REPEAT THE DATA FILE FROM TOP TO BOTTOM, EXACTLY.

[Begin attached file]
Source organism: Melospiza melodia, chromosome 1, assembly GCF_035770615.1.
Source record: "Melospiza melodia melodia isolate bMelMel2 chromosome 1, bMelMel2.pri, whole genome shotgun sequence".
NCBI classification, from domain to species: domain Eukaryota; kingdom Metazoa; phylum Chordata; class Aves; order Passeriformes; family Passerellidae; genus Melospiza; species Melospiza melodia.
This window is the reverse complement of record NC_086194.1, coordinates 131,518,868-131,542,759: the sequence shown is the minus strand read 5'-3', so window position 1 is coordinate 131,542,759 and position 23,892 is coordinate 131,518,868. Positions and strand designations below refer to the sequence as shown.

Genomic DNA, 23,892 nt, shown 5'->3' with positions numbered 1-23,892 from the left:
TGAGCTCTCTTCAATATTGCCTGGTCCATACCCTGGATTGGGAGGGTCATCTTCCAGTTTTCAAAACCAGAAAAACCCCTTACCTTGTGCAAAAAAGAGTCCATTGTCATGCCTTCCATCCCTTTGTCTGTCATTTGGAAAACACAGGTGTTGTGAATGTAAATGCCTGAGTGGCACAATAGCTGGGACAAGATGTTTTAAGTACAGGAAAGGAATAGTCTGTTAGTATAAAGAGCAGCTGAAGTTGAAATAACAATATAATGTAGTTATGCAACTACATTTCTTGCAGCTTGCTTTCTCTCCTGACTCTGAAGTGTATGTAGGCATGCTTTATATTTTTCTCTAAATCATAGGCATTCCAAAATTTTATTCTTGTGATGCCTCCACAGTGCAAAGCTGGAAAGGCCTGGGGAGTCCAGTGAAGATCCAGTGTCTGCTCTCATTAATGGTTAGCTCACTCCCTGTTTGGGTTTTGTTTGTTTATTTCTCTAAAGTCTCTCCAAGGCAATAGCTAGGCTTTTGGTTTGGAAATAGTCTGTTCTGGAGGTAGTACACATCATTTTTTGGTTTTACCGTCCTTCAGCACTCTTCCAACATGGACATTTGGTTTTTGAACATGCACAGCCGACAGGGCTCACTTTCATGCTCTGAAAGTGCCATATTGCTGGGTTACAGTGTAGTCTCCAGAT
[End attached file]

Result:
Source organism: Melospiza melodia, chromosome 1, assembly GCF_035770615.1.
Source record: "Melospiza melodia melodia isolate bMelMel2 chromosome 1, bMelMel2.pri, whole genome shotgun sequence".
NCBI classification, from domain to species: domain Eukaryota; kingdom Metazoa; phylum Chordata; class Aves; order Passeriformes; family Passerellidae; genus Melospiza; species Melospiza melodia.
This window is the reverse complement of record NC_086194.1, coordinates 131,518,868-131,542,759: the sequence shown is the minus strand read 5'-3', so window position 1 is coordinate 131,542,759 and position 23,892 is coordinate 131,518,868. Positions and strand designations below refer to the sequence as shown.

Genomic DNA, 23,892 nt, shown 5'->3' with positions numbered 1-23,892 from the left:
TGAGCTCTCTTCAATATTGCCTGGTCCATACCCTGGATTGGGAGGGTCATCTTCCAGTTTTCAAAACCAGAAAAACCCCTTACCTTGTGCAAAAAAGAGTCCATTGTCATGCCTTCCATCCCTTTGTCTGTCATTTGGAAAACACAGGTGTTGTGAATGTAAATGCCTGAGTGGCACAATAGCTGGGACAAGATGTTTTAAGTACAGGAAAGGAATAGTCTGTTAGTATAAAGAGCAGCTGAAGTTGAAATAACAATATAATGTAGTTATGCAACTACATTTCTTGCAGCTTGCTTTCTCTCCTGACTCTGAAGTGTATGTAGGCATGCTTTATATTTTTCTCTAAATCATAGGCATTCCAAAATTTTATTCTTGTGATGCCTCCACAGTGCAAAGCTGGAAAGGCCTGGGGAGTCCAGTGAAGATCCAGTGTCTGCTCTCATTAATGGTTAGCTCACTCCCTGTTTGGGTTTTGTTTGTTTATTTCTCTAAAGTCTCTCCAAGGCAATAGCTAGGCTTTTGGTTTGGAAATAGTCTGTTCTGGAGGTAGTACACATCATTTTTTGGTTTTACCGTCCTTCAGCACTCTTCCAACATGGACATTTGGTTTTTGAACATGCACAGCCGACAGGGCTCACTTTCATGCTCTGAAAGTGCCATATTGCTGGGTTACAGTGTAGTCTCCAGAT